Maybe some of you have noticed the little disclaimer on the bottom of the pages sidebar, that mentions that (almost) all my photos are shared under the creative commons license. Those of you who work with photos, probably know what that means, but some of you probably don’t. So in this post, I’m going to go through the basic licenses, and what do they mean, and what they allow or prohibit.
All rights reserved
The All right reserved is the default license for every photo. If you see a photo on a page, and it’s not specified differently, it’s being shared under this licence.
What in means, in simple terms, is, that you can’t do anything with the photo, without a permission from the author. You can’t post it on you blog, you can’t post it on your facebook, you can’t use it for personal or commercial use.
Of course in the world we live in, where social media are very dominant, photographers usually don’t mind, even if you share their photos with All right reserved on social media, but never presume it’s OK. It’s still infringing on the copyright (think of it in a terms as sharing a full movie, or a song on your FB page). If you really want to share a work like this, share a link to it, it’s always safer.
This is the complete opposite of All right reserved. With photo in the public domain, you can do anything. They can be used for personal or commercial use, can be shared, published and more, without needing to give a credit to the author.
And we get to the creative commons licence (CC). You can think of it as a set of licenses, that were created for people who just don’t want to specify everything every time. When you share a photo, and you want to allow some use, and forbid different use, it much easier to quote a specific Creative commons license, that to create your own.
The creative commons license consist from three main parts, and each one specifies different rights, but already specifying that a work is shared under CC, you allow people to share and download your work. So the main parts are:
This is the most basic part. This means that everyone who share your work in any way, has to attribute it to you, in a way you specify. This is usually done via a name and link back to the source. If you ever share someones photos, even if you are not sure under what licence it is shared, always include this.
This part is about allowing or forbidding derivative work. For instance by photos, it is if you allow them to be used in other peoples photo manipulations. There is also a third option here, that is Share Alike, which means that people can use your photos, but have to share the final result under the same license.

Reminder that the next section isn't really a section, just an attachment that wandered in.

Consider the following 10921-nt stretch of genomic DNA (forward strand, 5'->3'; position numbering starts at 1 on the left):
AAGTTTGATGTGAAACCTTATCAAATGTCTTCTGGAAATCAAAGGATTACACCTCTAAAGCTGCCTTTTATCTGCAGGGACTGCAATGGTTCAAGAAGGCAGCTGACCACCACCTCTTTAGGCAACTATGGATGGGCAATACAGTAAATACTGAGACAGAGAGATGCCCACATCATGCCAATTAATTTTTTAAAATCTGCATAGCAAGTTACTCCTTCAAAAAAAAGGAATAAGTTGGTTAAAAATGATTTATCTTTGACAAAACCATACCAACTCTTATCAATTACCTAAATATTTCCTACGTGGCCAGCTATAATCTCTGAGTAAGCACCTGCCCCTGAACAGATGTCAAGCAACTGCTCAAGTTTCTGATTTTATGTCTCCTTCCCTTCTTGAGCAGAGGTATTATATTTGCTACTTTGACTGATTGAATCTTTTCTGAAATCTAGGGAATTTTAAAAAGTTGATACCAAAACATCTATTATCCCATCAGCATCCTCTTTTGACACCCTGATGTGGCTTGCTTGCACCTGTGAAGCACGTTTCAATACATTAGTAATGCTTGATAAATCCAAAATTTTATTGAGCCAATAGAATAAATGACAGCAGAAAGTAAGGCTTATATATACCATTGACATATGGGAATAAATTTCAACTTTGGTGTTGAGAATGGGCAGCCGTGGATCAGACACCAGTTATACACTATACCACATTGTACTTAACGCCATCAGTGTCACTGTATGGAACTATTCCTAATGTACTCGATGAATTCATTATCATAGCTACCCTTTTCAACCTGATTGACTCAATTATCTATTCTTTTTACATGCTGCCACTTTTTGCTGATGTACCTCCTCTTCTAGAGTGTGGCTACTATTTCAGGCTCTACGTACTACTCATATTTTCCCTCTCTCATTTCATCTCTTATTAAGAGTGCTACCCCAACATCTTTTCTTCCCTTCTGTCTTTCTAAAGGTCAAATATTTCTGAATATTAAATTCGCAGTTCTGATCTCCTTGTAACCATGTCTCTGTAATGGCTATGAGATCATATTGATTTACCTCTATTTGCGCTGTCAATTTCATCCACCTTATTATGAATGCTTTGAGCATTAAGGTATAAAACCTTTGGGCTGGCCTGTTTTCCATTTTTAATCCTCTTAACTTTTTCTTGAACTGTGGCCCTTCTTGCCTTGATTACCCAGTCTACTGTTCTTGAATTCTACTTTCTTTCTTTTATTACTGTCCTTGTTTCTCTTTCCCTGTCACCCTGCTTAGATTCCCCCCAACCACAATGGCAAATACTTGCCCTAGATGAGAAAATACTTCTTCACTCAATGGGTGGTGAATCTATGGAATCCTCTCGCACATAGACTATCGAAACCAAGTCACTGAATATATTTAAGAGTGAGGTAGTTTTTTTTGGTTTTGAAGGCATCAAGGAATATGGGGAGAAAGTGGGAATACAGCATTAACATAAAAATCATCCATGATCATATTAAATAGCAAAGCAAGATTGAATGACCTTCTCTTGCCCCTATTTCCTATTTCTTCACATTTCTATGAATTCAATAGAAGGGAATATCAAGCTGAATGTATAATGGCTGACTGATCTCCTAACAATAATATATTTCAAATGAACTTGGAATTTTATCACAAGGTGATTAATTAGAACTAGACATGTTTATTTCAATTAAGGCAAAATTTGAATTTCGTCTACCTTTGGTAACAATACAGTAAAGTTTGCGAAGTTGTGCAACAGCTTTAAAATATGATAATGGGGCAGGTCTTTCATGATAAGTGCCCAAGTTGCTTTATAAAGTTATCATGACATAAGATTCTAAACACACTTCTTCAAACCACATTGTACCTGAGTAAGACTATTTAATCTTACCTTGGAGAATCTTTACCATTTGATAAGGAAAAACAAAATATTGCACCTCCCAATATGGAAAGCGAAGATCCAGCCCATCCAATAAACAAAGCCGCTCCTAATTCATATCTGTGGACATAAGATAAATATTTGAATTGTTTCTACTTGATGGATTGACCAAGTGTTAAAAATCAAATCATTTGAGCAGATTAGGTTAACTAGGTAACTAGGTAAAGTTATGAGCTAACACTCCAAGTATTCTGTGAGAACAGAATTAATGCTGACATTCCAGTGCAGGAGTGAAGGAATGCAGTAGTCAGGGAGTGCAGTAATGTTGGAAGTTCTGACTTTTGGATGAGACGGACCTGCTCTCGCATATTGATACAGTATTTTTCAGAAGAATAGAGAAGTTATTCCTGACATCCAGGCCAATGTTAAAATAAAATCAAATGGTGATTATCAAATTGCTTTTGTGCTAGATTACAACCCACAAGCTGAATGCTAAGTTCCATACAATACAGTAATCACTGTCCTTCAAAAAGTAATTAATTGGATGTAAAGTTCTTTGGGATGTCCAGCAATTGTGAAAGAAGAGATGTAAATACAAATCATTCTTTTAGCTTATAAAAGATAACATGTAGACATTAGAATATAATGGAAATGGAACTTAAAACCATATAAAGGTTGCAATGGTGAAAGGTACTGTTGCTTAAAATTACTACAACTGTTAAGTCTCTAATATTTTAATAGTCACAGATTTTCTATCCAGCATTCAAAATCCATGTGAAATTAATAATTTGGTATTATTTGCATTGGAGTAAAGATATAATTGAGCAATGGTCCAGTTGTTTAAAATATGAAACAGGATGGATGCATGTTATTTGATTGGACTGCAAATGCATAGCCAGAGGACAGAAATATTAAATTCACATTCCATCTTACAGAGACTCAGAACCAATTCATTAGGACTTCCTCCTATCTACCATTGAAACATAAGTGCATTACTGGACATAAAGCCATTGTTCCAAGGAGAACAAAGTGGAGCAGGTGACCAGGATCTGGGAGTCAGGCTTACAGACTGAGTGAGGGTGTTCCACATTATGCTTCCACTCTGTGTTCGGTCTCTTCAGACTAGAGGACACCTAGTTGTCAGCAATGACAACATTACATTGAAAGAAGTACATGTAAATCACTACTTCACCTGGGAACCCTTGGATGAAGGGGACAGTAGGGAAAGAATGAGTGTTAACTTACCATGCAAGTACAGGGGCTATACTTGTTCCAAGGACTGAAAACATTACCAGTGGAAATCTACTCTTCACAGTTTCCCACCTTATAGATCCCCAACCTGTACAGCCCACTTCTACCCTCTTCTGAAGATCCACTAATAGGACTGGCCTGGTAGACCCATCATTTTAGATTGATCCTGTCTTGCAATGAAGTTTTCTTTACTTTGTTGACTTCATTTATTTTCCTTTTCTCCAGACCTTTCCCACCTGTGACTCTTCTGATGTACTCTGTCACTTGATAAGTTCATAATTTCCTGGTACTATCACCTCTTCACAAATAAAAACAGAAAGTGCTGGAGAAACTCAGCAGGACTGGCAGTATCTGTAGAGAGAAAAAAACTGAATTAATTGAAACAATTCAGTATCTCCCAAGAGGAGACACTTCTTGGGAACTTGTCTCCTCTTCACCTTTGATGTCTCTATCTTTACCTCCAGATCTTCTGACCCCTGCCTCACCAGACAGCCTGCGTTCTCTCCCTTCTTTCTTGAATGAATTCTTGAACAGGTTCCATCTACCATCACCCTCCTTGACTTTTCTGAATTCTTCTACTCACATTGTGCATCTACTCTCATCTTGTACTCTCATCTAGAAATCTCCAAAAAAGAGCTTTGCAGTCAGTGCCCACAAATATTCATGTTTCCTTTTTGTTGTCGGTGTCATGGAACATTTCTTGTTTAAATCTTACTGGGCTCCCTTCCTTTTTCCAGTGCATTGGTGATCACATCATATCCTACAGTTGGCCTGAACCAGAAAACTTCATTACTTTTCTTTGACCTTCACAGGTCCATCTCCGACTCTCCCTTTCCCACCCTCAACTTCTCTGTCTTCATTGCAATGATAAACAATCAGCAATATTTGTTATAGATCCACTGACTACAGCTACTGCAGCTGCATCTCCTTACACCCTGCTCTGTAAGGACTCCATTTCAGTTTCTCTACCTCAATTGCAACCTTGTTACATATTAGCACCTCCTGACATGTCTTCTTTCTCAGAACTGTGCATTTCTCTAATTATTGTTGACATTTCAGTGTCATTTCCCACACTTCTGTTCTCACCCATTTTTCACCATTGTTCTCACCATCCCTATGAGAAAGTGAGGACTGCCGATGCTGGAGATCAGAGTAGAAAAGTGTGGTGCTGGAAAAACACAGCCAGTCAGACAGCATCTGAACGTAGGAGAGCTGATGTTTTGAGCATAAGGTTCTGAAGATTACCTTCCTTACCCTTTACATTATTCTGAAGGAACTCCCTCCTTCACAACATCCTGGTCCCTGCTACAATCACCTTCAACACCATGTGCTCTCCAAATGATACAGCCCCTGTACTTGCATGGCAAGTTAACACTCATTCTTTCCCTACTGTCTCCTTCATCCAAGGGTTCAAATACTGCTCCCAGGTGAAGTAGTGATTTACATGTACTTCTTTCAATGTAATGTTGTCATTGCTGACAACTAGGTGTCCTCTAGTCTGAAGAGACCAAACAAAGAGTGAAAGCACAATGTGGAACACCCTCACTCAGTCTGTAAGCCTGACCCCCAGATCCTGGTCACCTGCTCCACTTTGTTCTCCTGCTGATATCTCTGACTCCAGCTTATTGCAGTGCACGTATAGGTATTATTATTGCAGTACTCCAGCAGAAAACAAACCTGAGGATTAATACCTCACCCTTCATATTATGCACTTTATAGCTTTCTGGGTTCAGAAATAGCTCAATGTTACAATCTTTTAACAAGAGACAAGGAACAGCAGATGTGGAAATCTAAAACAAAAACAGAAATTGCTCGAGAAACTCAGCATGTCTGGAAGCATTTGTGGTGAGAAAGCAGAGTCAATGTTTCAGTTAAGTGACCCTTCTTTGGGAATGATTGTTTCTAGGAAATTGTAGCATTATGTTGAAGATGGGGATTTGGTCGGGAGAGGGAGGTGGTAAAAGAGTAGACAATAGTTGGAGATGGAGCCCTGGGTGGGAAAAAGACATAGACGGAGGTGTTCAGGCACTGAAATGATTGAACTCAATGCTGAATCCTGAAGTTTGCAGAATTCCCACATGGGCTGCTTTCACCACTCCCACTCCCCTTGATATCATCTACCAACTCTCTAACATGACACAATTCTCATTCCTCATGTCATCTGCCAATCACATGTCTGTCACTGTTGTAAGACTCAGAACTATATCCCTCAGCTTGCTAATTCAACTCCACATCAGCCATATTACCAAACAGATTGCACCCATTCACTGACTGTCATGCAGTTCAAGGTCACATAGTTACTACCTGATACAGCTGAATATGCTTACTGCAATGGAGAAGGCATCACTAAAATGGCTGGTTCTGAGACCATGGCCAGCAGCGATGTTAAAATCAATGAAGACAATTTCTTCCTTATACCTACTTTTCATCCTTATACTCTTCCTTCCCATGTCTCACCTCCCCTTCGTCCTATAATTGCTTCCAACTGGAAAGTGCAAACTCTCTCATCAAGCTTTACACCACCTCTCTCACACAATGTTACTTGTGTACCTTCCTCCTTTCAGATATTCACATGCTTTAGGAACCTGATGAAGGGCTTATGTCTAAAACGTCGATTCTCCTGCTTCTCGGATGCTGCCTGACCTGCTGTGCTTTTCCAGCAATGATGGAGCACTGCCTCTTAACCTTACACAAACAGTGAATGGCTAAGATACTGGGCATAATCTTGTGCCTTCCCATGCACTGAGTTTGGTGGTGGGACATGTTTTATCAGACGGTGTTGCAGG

The last part is if you allow the free commercial use or not. If this is set to noncommercial, it means that the photos can be used for free only for any noncommercial purposes (your personal fb page, personal blog, tumblr blog…) and for everything else a license has to be purchase.
What is commercial use?
As many people don’t know (or sometimes play dumb) on what commercial use is, here a little explanation.
As commercial use, we view anything that creates direct profit, or help creating a profit in the future. Here are few examples:
– you use the photo on your product
– you use the photo on a free promo material (yes, the company makes no direct profit, but it promotes future profit, as every commercial)
– you use the photo on your company’s webpage, facebook page, or any other social media (again, this is a promotion for your company)
This all applies even for non-profit organisations, as they usually just create a profit for a different company or organisation. The simplest way one can think about is, if the person contacting the photographer gets paid for their work, so should the photographer :)
What I use?
So I use the most restrictive CC license, the Atributions, Non-commercial and No-derivs. It means, that I allow the sharing of my photos if one gives me proper credit, but I don’t allow modification of them, or any commercial usage.
I choosen this license, as I want to allow people to share my photos without being scared that they receive a copyright claim :)
There are very few photos on the blog, that are shared under All right reserved license. The reason for this is, that those photos were taken for a specific client, so I don’t own the rights for them.
There are few more licences, but there is already outside of the scope of this article. As a photographer, these three are the most important when sharing a photo on the internet. For more information on Creative commons, please visit their page: http://creativecommons.org/